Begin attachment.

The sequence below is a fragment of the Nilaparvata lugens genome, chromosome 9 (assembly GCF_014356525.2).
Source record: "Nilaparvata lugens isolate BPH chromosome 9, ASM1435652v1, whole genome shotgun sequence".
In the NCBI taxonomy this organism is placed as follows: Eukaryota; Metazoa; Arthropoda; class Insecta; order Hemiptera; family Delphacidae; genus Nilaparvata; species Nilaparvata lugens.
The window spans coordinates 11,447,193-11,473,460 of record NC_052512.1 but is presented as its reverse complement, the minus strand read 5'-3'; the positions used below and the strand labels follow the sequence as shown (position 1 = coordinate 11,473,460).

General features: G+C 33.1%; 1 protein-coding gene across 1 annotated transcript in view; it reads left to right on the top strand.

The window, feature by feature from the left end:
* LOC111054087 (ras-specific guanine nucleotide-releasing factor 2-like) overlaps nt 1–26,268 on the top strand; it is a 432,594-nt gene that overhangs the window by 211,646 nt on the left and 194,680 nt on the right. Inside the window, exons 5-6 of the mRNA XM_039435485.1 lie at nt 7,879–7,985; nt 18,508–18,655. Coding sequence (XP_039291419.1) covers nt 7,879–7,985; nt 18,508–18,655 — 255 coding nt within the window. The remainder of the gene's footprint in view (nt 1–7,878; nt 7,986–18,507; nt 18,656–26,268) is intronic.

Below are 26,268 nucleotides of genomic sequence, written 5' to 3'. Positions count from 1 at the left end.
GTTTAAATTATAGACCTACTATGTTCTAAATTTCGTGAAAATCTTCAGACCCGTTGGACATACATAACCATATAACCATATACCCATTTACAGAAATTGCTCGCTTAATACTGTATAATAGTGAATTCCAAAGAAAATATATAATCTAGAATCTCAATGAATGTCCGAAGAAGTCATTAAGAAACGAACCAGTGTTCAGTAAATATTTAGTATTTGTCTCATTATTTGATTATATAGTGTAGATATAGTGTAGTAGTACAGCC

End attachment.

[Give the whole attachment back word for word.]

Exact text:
The sequence below is a fragment of the Nilaparvata lugens genome, chromosome 9 (assembly GCF_014356525.2).
Source record: "Nilaparvata lugens isolate BPH chromosome 9, ASM1435652v1, whole genome shotgun sequence".
In the NCBI taxonomy this organism is placed as follows: Eukaryota; Metazoa; Arthropoda; class Insecta; order Hemiptera; family Delphacidae; genus Nilaparvata; species Nilaparvata lugens.
The window spans coordinates 11,447,193-11,473,460 of record NC_052512.1 but is presented as its reverse complement, the minus strand read 5'-3'; the positions used below and the strand labels follow the sequence as shown (position 1 = coordinate 11,473,460).

General features: G+C 33.1%; 1 protein-coding gene across 1 annotated transcript in view; it reads left to right on the top strand.

The window, feature by feature from the left end:
* LOC111054087 (ras-specific guanine nucleotide-releasing factor 2-like) overlaps nt 1–26,268 on the top strand; it is a 432,594-nt gene that overhangs the window by 211,646 nt on the left and 194,680 nt on the right. Inside the window, exons 5-6 of the mRNA XM_039435485.1 lie at nt 7,879–7,985; nt 18,508–18,655. Coding sequence (XP_039291419.1) covers nt 7,879–7,985; nt 18,508–18,655 — 255 coding nt within the window. The remainder of the gene's footprint in view (nt 1–7,878; nt 7,986–18,507; nt 18,656–26,268) is intronic.

Below are 26,268 nucleotides of genomic sequence, written 5' to 3'. Positions count from 1 at the left end.
GTTTAAATTATAGACCTACTATGTTCTAAATTTCGTGAAAATCTTCAGACCCGTTGGACATACATAACCATATAACCATATACCCATTTACAGAAATTGCTCGCTTAATACTGTATAATAGTGAATTCCAAAGAAAATATATAATCTAGAATCTCAATGAATGTCCGAAGAAGTCATTAAGAAACGAACCAGTGTTCAGTAAATATTTAGTATTTGTCTCATTATTTGATTATATAGTGTAGATATAGTGTAGTAGTACAGCC